By Ashvin Ramasamy

Water shortage in Ghana is not only a politicized issue in 2018 but underlies important social and environmental consequences

Having access to water is a tremendous challenge for many in Ghana, a country that depends heavily on surface water for consumption. As with many developing nations on the African continent, the poor bears the brunt of the issue. It is estimated that 3,500 children under the age of five die annually in Ghana, from consumption of waterborne illness and poor water hygiene. As of 2018, only 60 percent of the population has access to safely improved water sources. All eyes are on the government to achieve the Sustainable Development Goal (SDG) for assuring clean water and sanitation for all people by 2030 or earlier. The water conundrum is not only a highly politicized issue in 2018 but lies at the root of important social and environmental consequences.

Parts of the population, mostly in urbanized areas, end up paying less than rural users. Further to the problem is that the the poorest of the poor cannot afford alternate solutions. They do not have the up-front funds to invest in water and sanitation solutions. However, the disparity is not as large of problem as the prevalent lack of infrastructure that prevents 40 percent of all Ghanaians to access an “improved water source”, that is water safe for human consumption obtained from a reliable source. The metropolitan capital is home to 4 million people where the Ghana Water Company, the main public water provider for urban areas, has come under fire as water pipelines stopped pumping as recently as last July. Over the past several months, distribution has been erratic and an estimate of 30-million-gallon daily water deficit still lingers. That is despite the two main water treatment plants (Kpong & Weija) operating at maximum capacity. While the story behind recurring water shortages is complex, the leading drivers of the water conundrum point to illegal connections, power outages and encroachment at the Weija catchment area. Authorities have a large part of the blame to bear as urban growth that occurred was not accurately factored into water provisioning and thus has been incapable of meeting increased water demand.

The current state of political affairs over the past decade lends credence to the pervasive water problem. While financial capacity expanded with a significant boost from international donors, the national government opted out of smart, practical approaches to solving water challenges. Public opinion on poor governance suggested an overhaul was needed but the underlying problem laid in integrity of the authorities, not measures. Instead of relying international consultants from the joint WHO/UNICEF WASH programme to execute sound operations for water and sanitation, Ghanaian leaders expelled them in favour of allies who lacked the capabilities. Capacity for monitoring water quality and sanitation services fell significantly, and confidence of workers dropped in part due to political corruption and demotivation. Pollutants leaking into Ghanaian water points to the same political complacency. 60 percent of all water bodies report strong levels of pollution, concentrated in the south-western part of the country. Local land use plans do not tackle water pollution — which the major drivers are illegal mining, household and farm waste. Regulatory controls are not enforced but are desperately needed. Moreover, development overshadows the effective function of natural buffers. Wetlands and vegetation safeguard water resources against the adverse effects of effluents, in addition to their inherent capacity to reduce flooding and limit damages to surrounding areas. Authorities have traditionally disregarded the perils of development on waterways in favour of business, but loose regulatory measures do not hold operators accountable for on-site wastewater leakage. Farm effluents encroach ecosystems but the cost of remediation is prohibitive after the effluents leave the site. One alternate measure is to focus on sustainable crop production and encourage people to shift their diets to sustainable consumption.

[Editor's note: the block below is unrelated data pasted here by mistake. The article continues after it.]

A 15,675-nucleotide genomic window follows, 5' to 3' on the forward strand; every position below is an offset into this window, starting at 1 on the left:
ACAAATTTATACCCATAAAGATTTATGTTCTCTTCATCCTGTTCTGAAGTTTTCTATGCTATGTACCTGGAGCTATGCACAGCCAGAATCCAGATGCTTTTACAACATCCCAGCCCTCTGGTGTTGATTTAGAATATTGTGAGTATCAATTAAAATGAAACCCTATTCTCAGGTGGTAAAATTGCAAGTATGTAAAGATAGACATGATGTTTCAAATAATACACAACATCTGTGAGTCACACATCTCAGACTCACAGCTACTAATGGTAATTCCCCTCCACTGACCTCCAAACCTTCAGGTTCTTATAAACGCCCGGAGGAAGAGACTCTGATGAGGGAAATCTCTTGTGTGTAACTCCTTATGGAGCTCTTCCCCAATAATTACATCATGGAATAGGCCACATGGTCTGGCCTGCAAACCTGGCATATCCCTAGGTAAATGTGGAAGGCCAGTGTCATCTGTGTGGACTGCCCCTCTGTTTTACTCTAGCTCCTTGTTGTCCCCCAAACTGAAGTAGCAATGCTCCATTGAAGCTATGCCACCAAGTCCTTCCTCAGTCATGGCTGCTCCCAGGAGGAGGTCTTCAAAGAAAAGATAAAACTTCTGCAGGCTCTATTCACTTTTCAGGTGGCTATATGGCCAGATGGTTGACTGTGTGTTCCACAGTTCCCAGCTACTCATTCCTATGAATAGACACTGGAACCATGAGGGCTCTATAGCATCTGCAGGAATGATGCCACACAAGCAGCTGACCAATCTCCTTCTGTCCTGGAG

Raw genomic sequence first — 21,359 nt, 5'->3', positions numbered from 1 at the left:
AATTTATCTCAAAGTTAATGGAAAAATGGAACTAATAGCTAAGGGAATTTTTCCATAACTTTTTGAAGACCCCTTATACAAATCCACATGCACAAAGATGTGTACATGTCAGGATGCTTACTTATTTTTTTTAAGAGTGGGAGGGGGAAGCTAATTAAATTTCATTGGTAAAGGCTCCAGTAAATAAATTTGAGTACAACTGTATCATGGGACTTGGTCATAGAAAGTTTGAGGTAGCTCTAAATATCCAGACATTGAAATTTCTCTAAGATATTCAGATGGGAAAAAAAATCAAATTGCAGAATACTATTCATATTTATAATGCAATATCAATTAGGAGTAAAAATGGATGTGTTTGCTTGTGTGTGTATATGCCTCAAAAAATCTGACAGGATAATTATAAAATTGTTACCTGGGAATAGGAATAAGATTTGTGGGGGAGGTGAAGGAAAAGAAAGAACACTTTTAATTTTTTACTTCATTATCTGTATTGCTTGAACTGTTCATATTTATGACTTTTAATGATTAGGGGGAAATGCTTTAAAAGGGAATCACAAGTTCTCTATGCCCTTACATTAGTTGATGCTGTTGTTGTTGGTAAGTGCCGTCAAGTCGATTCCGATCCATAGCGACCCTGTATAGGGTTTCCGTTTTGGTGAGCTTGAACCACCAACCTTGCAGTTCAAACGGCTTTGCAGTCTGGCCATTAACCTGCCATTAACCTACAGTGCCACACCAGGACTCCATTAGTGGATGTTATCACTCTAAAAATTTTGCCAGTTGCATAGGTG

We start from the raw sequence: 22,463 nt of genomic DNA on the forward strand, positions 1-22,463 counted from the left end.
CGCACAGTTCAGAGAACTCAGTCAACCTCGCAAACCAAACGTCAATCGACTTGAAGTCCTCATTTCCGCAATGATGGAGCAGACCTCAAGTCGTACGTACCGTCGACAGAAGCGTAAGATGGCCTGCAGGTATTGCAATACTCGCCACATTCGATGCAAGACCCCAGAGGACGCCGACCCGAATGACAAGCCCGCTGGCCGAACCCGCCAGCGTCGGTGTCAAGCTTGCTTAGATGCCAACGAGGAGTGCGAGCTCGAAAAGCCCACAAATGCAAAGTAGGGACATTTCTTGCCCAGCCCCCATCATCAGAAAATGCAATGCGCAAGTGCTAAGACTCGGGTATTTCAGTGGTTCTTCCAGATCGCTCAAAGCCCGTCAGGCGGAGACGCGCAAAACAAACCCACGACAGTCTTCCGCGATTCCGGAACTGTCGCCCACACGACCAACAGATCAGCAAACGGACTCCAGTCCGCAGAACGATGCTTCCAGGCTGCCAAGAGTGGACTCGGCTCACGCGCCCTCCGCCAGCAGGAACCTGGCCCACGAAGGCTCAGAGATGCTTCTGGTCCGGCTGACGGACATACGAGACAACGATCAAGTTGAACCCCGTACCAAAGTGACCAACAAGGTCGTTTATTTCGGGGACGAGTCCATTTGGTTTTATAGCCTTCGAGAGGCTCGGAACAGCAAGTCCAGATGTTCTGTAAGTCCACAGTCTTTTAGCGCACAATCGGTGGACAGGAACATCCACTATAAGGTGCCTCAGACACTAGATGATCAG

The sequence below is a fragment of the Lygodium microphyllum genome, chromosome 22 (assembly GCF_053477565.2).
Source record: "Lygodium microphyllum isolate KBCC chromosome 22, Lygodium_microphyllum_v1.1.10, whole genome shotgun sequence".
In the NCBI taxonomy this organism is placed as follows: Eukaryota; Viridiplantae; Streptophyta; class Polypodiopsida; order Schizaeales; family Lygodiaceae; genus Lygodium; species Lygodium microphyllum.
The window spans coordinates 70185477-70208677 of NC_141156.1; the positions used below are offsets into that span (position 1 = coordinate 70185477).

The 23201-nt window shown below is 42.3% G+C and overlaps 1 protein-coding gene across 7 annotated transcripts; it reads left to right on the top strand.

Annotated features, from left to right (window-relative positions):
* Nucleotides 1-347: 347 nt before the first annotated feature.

Recognizing the urgency of universal coverage, the government has recently iterated commitment to implement water distribution strategies and mobilized human and financial assets to fight water pollution comprehensively. Indeed, the SDG Targets pertaining to water and sanitation stand among the highest of priorities for the current administration. Without greater water funding and international expertise from external sources, the project will fall flat as it has in the past. Water needs come at a hefty price tag of nearly USD 1 billion, with about USD 832 million currently short. SDG requirements will not be met unless Ghanaian leaders step back in exchange for some control over innovative, out of the box solutions equipped to bring water to 3.2 million people without access.